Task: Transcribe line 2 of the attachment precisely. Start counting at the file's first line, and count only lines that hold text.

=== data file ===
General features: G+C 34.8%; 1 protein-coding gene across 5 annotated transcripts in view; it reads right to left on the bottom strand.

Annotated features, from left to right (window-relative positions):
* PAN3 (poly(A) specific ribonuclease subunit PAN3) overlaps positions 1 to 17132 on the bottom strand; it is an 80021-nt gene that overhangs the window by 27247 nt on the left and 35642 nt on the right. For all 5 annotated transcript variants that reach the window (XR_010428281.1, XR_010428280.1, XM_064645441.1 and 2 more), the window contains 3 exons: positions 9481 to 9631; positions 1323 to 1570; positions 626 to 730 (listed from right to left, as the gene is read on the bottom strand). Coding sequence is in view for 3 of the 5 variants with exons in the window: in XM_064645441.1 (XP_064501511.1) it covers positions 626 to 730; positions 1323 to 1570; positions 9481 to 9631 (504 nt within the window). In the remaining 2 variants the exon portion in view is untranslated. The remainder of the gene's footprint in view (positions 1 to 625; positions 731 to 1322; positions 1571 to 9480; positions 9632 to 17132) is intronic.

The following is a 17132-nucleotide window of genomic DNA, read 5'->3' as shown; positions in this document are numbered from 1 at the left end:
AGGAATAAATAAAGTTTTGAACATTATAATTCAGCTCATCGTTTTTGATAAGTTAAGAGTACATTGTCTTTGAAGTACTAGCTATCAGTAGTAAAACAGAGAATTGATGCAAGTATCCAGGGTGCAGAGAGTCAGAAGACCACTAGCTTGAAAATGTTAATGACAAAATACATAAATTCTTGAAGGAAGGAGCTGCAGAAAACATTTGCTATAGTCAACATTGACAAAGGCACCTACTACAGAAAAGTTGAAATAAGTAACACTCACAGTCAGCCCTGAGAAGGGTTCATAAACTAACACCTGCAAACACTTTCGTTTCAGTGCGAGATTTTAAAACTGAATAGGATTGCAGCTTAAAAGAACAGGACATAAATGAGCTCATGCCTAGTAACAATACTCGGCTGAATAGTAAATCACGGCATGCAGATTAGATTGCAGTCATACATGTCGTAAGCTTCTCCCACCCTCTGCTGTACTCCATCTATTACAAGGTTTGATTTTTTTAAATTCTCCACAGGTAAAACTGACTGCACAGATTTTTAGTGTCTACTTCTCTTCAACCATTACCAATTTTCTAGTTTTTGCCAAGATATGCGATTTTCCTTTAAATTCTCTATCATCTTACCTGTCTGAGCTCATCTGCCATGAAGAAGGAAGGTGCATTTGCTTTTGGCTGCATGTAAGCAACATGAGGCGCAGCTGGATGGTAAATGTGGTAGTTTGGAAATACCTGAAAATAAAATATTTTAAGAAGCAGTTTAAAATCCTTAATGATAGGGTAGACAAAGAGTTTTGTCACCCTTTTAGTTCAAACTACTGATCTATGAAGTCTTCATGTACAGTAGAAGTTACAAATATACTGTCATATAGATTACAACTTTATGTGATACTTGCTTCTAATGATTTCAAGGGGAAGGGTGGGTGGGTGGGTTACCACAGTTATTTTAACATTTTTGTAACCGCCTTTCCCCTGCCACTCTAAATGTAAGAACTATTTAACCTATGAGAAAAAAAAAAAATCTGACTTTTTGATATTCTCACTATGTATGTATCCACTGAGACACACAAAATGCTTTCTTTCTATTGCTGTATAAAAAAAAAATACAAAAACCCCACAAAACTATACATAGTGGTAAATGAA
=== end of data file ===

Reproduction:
Annotated features, from left to right (window-relative positions):